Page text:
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Fort Mohave, Bullhead City health facilities low on ICU beds

Supervisor Buster Johnson of District 3 is calling for releasing more info on local cases. (Miner file photo)

Supervisor Buster Johnson of District 3 is calling for releasing more info on local cases. (Miner file photo)

KINGMAN – Two local hospitals are close to capacity in terms of ICU beds, Mohave County Public Health Director Denise Burley said in her biweekly report to the Mohave County Board of Supervisors on Monday, April 27.

Valley View Medical Center in Fort Mohave has one bed left, and Western Arizona Regional Medical Center in Bullhead City has four beds left. Otherwise, the county is not experiencing any other immediate COVID-19-related issues, Burley said

District 3 Supervisor Buster Johnson asked when the county will start releasing more information on cases in particular zip codes. He mentioned 86404, 86401 and 86409 as having multiple cases and said he would like to see more information on the cases and if they are, for example, related to a long-term health-care facility.

He was supported in this request by District 2 Supervisor Hildy Angius, who said the age of dead patients is the most important information people look for.

“Why can’t we talk about the exact age of a person who has died,” she asked.

Burley said she will follow up on the possibility of releasing this information.

District 1 Supervisor Gary Watson returned again to the difference in the high number of positive cases in Kingman compared to other locations.

“I was reflecting back on the average age,” he said. In Kingman, affected patients seem to be much older than those in Lake Havasu City and Bullhead City. Is it because Kingman has an older population with more underlying conditions, he asked.

Burley agreed that might be a contributing factor, but said she wouldn’t consider it the only possible explanation.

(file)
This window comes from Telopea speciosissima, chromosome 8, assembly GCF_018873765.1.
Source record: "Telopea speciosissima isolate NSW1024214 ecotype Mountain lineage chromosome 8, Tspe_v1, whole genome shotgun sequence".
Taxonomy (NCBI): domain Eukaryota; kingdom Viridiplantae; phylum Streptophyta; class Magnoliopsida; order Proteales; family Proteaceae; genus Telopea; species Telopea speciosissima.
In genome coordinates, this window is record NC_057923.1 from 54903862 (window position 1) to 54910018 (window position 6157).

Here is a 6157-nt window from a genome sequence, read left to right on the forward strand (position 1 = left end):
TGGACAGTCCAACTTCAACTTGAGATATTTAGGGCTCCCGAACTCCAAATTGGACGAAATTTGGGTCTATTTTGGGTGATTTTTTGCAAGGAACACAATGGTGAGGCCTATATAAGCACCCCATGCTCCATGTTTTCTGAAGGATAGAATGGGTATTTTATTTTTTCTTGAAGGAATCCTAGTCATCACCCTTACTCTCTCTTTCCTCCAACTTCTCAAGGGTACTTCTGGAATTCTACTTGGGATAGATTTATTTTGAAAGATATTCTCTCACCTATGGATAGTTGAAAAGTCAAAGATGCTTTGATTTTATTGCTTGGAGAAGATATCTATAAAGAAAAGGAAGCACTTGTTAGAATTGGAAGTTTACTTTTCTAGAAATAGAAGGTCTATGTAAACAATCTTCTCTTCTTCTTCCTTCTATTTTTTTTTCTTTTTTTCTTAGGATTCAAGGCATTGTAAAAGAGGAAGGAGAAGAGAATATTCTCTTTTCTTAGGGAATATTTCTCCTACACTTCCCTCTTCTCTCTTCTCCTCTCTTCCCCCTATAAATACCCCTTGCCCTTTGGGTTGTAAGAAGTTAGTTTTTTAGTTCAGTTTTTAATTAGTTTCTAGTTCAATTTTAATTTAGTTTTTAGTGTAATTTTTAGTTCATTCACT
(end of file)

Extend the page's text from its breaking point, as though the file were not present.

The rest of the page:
Johnson inquired if Public Health needs more manpower, mainly because he would like to see the board and the public being informed on new positive cases in a more timely manner so that people take the disease more seriously.

“Potentially,” Burley said, but pushed back against issuing more press releases. She said her staff is working all day long to go through all the necessary steps in the process of notification. She reminded the board the department is often dealing with several cases at the same time.

The county typically issues a single press release regarding that day’s cases late in the day.

At the same time, Burley said the department might need more manpower to handle contact tracing, which involves tracking down and notifying people that they came in contact with a person who tested positive for the coronavirus. An extensive contact investigation program is being developed by the state, Burley said.

People want to know that the county is doing something, Johnson said. “They get paranoid when we don’t go with a press release in 24 hours,” he added.

However, Angius disagreed with Johnson on issuing more press releases. “If we want people to take it more seriously, in my opinion, a headline with nine people is more jarring than one case,” she said.

(This story was changed to reflect that one of the two hospital facing ICU bed shortage is Valley View Medical Center, not Valle Vista Medical Center.)

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